If these sound interesting, they’ll be available to buy before the end of March for the princely sum of $649.

Segway E2 Pro 

Segway E2 Pro

(Image credit: Future)

If you’re looking for a new electric scooter to aid your commute, Segway’s $499 E2 Pro might be the CES reveal to keep an eye on — especially since it has safety features you won’t find on other similarly priced scooters. 

This scooter offers a 16.8-mile range, a top speed of 15.5 miles per hour and a 750W motor for hill gradients up to 18%. Plus handlebar turn signals, ambient lights, traction control (with 10-inch tires) and support for Apple Find My. The cheaper Segway E2 and E2 Plus will also be available for lower price tags, but with slightly less powerful hardware. Be sure to check out our overview of Segway’s CES 2024 announcements for more details.

Minitailz AI smart collar

Invoxia Minitaliz AI pet tracker on two dogs and one cat.

(Image credit: Invoxia)

That’s right AI for your pets, in the form of a smart collar for cats and dogs. Priced at $99, the Mintailz AI smart collar is able to track usual things like location, heart rate and activity, while also monitoring heart health and appetite. The AI is involved to help analyze that information and ensure you’re up to date on any potential health problems. 

Battery life is rated for 10-14 days per charge, while IP67 water and dust resistance and real time location tracking using a combination of GPS, LTE and Wi-Fi, Though this will require a SIM Card and an $8.30-per-month subscription. Which is a small price to pay if you have a dog that likes to slip off for a solo adventure when you’re not looking.

Linxura Smart Controller

The Linxura Smart Controller at CES 2024

(Image credit: Tom's Guide)

There are loads of ways to control your smart home, but if you’re not a fan of using voice controls or having to meddle with apps, then CES 2024 could have the perfect smart home controller for you. And the Linxura Smart Controller has an iPod-style scrollwheel that’s oh-so satisfying to use.

The best part is that this physical controller works for products from multiple manufacturers, including those compatible with Alexa, Sonos, LIFX and Phillips — plus upcoming support for Matter and Google Home. The controller can store up to 52 devices, and you use the scroll wheel to move between them and control things like brightness or temperature. The e-ink display also means you can get up to 3 months on a single charge.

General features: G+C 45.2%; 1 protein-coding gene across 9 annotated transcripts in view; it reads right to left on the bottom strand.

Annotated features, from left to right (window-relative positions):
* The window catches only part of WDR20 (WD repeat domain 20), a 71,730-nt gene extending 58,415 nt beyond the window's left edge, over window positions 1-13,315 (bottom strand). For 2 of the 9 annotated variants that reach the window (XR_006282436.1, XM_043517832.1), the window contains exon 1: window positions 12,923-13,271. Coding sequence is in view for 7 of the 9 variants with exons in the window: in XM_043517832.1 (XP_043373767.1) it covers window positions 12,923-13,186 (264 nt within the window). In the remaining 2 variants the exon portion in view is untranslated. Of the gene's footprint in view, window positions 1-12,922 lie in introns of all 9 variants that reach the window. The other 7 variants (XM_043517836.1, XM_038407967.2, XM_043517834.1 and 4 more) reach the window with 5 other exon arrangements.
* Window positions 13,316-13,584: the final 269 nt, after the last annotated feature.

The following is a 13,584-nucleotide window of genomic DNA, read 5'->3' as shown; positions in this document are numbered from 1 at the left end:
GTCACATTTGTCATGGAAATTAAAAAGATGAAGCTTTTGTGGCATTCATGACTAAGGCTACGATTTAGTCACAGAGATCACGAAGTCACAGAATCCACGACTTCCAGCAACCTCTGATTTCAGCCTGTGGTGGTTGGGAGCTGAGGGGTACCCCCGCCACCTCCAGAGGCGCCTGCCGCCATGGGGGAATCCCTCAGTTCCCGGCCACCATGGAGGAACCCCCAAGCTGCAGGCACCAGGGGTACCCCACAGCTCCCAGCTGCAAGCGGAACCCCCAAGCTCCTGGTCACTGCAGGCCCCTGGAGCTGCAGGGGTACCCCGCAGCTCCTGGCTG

The Linxura Smart Controller is available now for $99.

Honorable mentions

Sony CEO introduces its new spatial headset at CES 2024

(Image credit: Sony)

As ever there are plenty of impressive products on the CES show floor that deserve an honorable mention. Either for being impressive, albeit not that exciting, or just plain bonkers. Like Sony’s new spatial computing headset, complete with dual 1.3” 4K OLED microdisplays, a Qualcomm XR2+ Gen 2 chipset and a pair of bespoke controllers. Sadly this isn’t a PSVR 2 successor, because it’s built for making games rather than playing them.

Klipsch and Onkyo have also joined forces for a new soundbar that’ll have audiophiles excited, due out in April later this year. If you want something truly bonkers, then there’s always the eVTOL Flying Car, an actual car that features fold-out propellers that supposedly allow the car to take off and fly over upcoming traffic jams. We’ll believe it when we can actually buy one, though. 

Check out our CES 2024 hub for all the latest news from the show as it happens. Follow the Tom’s Guide team in Las Vegas as we cover everything AI, as well as the best new TVs, laptops, fitness gear, wearables and smart home gadgets at the show.

And be sure to check out the Tom's Guide TikTok channel for all the newest videos from CES!

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Tom Pritchard
UK Phones Editor

Tom is the Tom's Guide's UK Phones Editor, tackling the latest smartphone news and vocally expressing his opinions about upcoming features or changes. It's long way from his days as editor of Gizmodo UK, when pretty much everything was on the table. He’s usually found trying to squeeze another giant Lego set onto the shelf, draining very large cups of coffee, or complaining about how terrible his Smart TV is.